Movies From the Black Lagoon: Ninja Assassin

Movies From the Black Lagoon
Ninja Assassin - 2009, Rated R
By Tom Doty

A renegade Ninja takes on the Clan that trained him in this high octane Kung-Fu fest from the producers of 'The Matrix."
The Wachowski Brothers (Andy and Larry) had a lot of explaining to do after last year's 'Speed Racer" but they get their groove back by lending their keen eye for visuals, and enormous wads of cash, to another director (James McTiegue). The result is the mother of all Ninja movies that, once and for all, solidifies these killers in black pajamas as the coolest cats of action cinema.
The film begins with a crackerjack sequence (that has nothing to do with the rest of the movie but who cares) that showcases how gnarly Ninjas can be. We drop in on a New Age Japanese hood getting a tattoo from an old school ink artist. The gangster may sport a rocking hair-do but he's a wannabe tough guy at best. The tattoo guy, on the other hand, actually survived an encounter with a Ninja but refuses to even say their name out loud. The gangster and his cronies think the old guy is hilarious and they enjoy watching him wince as they chant "Ninja." Teasing the elderly turns out to be the last bit of fun these doofs enjoy as Ninjas promptly show up and reduce the gang into assorted puddles of guts.
Now the film actually starts to develop a plot (or excuse to have a bunch of Ninjas kill people) as we meet a disgraced member of the ancient art of killing, named Raizo. Flashbacks reveal that he was raised in the Ozunu Clan. Ozunu turns out to be a Dickensian sort that lures orphans into his school where he can beat on them. If they survive his abuse they become Ninjas. If they don't then they are pulped and transformed into valuable mulch for his Banzai garden.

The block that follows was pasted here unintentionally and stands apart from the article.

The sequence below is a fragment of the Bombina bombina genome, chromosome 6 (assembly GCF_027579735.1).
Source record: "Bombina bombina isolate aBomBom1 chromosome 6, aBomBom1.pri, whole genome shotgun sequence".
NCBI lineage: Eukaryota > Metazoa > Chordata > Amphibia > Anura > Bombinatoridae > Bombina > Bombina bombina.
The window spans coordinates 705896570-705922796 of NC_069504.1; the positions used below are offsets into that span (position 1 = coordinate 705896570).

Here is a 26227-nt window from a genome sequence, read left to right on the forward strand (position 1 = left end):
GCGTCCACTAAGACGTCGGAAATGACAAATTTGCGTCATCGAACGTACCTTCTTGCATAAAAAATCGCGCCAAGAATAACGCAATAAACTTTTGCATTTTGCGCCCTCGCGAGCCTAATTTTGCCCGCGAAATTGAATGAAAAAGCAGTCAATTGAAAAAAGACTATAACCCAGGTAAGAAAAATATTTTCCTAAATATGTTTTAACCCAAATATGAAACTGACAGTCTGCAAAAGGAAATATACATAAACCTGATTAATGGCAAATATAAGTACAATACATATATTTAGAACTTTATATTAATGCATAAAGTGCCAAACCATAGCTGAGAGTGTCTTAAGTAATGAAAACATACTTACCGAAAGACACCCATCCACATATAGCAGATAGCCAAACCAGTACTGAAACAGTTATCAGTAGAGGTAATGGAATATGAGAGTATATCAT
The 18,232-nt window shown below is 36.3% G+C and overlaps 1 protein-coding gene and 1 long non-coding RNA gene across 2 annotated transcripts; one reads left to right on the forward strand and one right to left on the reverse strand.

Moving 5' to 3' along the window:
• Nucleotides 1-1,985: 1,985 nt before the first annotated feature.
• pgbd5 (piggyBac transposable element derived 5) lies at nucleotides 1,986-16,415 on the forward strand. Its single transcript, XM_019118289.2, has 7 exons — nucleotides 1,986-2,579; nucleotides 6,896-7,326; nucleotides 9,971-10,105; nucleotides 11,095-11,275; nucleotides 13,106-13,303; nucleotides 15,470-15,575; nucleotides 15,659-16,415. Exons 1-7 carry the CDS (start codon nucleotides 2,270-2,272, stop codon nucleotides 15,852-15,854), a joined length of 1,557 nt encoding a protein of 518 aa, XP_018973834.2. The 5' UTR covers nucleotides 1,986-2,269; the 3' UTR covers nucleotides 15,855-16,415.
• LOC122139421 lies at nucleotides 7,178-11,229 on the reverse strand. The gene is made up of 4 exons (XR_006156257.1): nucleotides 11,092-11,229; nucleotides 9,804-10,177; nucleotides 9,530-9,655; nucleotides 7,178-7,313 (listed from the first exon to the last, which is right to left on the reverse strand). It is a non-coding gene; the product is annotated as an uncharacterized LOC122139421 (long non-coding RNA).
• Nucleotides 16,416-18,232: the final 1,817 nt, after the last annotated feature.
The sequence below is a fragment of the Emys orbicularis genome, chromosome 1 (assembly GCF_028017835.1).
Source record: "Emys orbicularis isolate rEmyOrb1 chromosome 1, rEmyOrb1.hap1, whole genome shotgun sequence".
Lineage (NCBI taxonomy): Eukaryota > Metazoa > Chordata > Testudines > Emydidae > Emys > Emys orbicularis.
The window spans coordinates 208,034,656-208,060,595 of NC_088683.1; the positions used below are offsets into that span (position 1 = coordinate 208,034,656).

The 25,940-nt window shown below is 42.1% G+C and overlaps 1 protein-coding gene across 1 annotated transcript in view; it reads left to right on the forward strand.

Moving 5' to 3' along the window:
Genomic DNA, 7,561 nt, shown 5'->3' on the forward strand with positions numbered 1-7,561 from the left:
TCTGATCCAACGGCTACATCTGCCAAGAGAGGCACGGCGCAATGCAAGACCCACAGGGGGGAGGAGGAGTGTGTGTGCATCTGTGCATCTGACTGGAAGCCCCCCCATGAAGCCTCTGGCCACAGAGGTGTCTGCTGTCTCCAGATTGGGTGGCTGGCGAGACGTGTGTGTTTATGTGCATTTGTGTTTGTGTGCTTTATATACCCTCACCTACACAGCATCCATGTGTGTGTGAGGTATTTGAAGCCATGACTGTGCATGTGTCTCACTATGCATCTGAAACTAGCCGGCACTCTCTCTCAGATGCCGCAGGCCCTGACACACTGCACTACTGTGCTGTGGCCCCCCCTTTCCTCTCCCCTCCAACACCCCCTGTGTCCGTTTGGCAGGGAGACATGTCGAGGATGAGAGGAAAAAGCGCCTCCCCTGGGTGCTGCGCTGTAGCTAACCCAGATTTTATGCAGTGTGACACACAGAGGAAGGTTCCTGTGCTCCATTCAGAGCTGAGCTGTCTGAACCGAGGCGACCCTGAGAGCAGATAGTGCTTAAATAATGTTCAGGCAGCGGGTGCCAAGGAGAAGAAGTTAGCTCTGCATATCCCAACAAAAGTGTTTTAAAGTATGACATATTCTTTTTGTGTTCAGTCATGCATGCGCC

Raizo does pretty well at his classes which include: learning to walk silently, learning to kill guys using all body parts, and understanding the valuable lesson of being in pain (which Ozunu gets a perverse pleasure out of teaching). Trouble looms when he falls for the only female student but that goes south when she challenges Ozunu's methods and becomes the latest nutrient in the garden. Raizo eventually decides to leave the school but not before scarring Ozunu with a nasty looking Ninja weapon (that appears to be a large fish hook attached to a length of chain).
Raizo is on the run but when his former cronies target a female agent he finally gets a chance to save a woman from Ozunu's wrath. Luckily this means he's have to take on everyone from his old school in awesome battle scenes that will require lots of acrobatics, CGI effects, and copious amounts of gore. It all comes full circle when Raizo must square off against his master while their school burns down around them. Great stuff that barely stops for a breather.
This is the Ninja movie we've all been waiting for and it doesn't disappoint. They only slow down for brief scenes involving dull European spies who begin to suspect that there is more to Ninja lore than a series of bad movies starring Michael Dudikof. In that way this is like one of those "Aliens vs. Predator" films as it must rely on these interludes to set up the action (and allow the audience time to microwave an egg roll). The acting is adequate and Ninja fans will be happy to note that Sho Kosugi (who starred in all of those American made Ninja flicks of the 80's) is cast as the evil Ozunu. It's a fitting tribute to the genre and Kosugi has still got the chops. This is macho escapism at its best. Enjoy.
Best Line: "I once took a Taebo class but that is the extent of my Kung-Fu abilities."

Tom Doty occasionally emerges from the Lagoon to check his e-mail and to read to children every Wednesday at 10:30am at Borders in Hagerstown. If you'd like to get a message to him, write to: